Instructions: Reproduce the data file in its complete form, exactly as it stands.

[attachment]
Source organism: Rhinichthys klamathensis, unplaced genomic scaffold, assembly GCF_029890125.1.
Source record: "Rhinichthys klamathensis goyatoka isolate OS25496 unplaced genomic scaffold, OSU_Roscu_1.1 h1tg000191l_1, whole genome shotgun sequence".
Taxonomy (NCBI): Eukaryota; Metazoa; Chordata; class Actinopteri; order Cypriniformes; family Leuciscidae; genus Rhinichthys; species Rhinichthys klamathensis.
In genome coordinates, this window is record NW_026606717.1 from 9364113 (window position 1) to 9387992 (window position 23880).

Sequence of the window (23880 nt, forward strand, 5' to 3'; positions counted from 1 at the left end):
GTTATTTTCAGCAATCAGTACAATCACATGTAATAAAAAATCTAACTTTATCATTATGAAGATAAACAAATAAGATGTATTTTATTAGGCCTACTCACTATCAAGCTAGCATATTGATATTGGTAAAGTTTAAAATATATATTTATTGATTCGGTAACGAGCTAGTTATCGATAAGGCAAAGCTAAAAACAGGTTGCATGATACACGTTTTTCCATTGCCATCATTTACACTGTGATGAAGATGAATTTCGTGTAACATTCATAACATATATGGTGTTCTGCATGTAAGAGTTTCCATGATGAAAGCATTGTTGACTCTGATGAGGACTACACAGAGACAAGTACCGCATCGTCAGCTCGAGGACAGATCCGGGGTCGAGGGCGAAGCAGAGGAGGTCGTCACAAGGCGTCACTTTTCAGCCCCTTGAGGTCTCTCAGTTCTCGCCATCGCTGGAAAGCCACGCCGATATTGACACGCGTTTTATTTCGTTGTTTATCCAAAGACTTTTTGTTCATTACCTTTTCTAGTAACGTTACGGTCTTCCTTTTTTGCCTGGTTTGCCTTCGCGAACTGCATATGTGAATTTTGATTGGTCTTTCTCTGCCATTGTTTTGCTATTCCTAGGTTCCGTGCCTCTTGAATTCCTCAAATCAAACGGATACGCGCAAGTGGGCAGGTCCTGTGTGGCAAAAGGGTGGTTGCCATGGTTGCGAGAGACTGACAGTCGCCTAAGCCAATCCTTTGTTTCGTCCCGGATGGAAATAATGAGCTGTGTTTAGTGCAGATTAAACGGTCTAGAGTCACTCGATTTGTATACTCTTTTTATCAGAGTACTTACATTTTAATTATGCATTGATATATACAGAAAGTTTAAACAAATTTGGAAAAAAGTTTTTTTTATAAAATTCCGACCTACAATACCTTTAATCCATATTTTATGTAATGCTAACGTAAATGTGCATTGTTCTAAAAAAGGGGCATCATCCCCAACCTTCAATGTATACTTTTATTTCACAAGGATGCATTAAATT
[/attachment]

Source organism: Rhinichthys klamathensis, unplaced genomic scaffold, assembly GCF_029890125.1.
Source record: "Rhinichthys klamathensis goyatoka isolate OS25496 unplaced genomic scaffold, OSU_Roscu_1.1 h1tg000191l_1, whole genome shotgun sequence".
Taxonomy (NCBI): Eukaryota; Metazoa; Chordata; class Actinopteri; order Cypriniformes; family Leuciscidae; genus Rhinichthys; species Rhinichthys klamathensis.
In genome coordinates, this window is record NW_026606717.1 from 9364113 (window position 1) to 9387992 (window position 23880).

Sequence of the window (23880 nt, forward strand, 5' to 3'; positions counted from 1 at the left end):
GTTATTTTCAGCAATCAGTACAATCACATGTAATAAAAAATCTAACTTTATCATTATGAAGATAAACAAATAAGATGTATTTTATTAGGCCTACTCACTATCAAGCTAGCATATTGATATTGGTAAAGTTTAAAATATATATTTATTGATTCGGTAACGAGCTAGTTATCGATAAGGCAAAGCTAAAAACAGGTTGCATGATACACGTTTTTCCATTGCCATCATTTACACTGTGATGAAGATGAATTTCGTGTAACATTCATAACATATATGGTGTTCTGCATGTAAGAGTTTCCATGATGAAAGCATTGTTGACTCTGATGAGGACTACACAGAGACAAGTACCGCATCGTCAGCTCGAGGACAGATCCGGGGTCGAGGGCGAAGCAGAGGAGGTCGTCACAAGGCGTCACTTTTCAGCCCCTTGAGGTCTCTCAGTTCTCGCCATCGCTGGAAAGCCACGCCGATATTGACACGCGTTTTATTTCGTTGTTTATCCAAAGACTTTTTGTTCATTACCTTTTCTAGTAACGTTACGGTCTTCCTTTTTTGCCTGGTTTGCCTTCGCGAACTGCATATGTGAATTTTGATTGGTCTTTCTCTGCCATTGTTTTGCTATTCCTAGGTTCCGTGCCTCTTGAATTCCTCAAATCAAACGGATACGCGCAAGTGGGCAGGTCCTGTGTGGCAAAAGGGTGGTTGCCATGGTTGCGAGAGACTGACAGTCGCCTAAGCCAATCCTTTGTTTCGTCCCGGATGGAAATAATGAGCTGTGTTTAGTGCAGATTAAACGGTCTAGAGTCACTCGATTTGTATACTCTTTTTATCAGAGTACTTACATTTTAATTATGCATTGATATATACAGAAAGTTTAAACAAATTTGGAAAAAAGTTTTTTTTATAAAATTCCGACCTACAATACCTTTAATCCATATTTTATGTAATGCTAACGTAAATGTGCATTGTTCTAAAAAAGGGGCATCATCCCCAACCTTCAATGTATACTTTTATTTCACAAGGATGCATTAAATT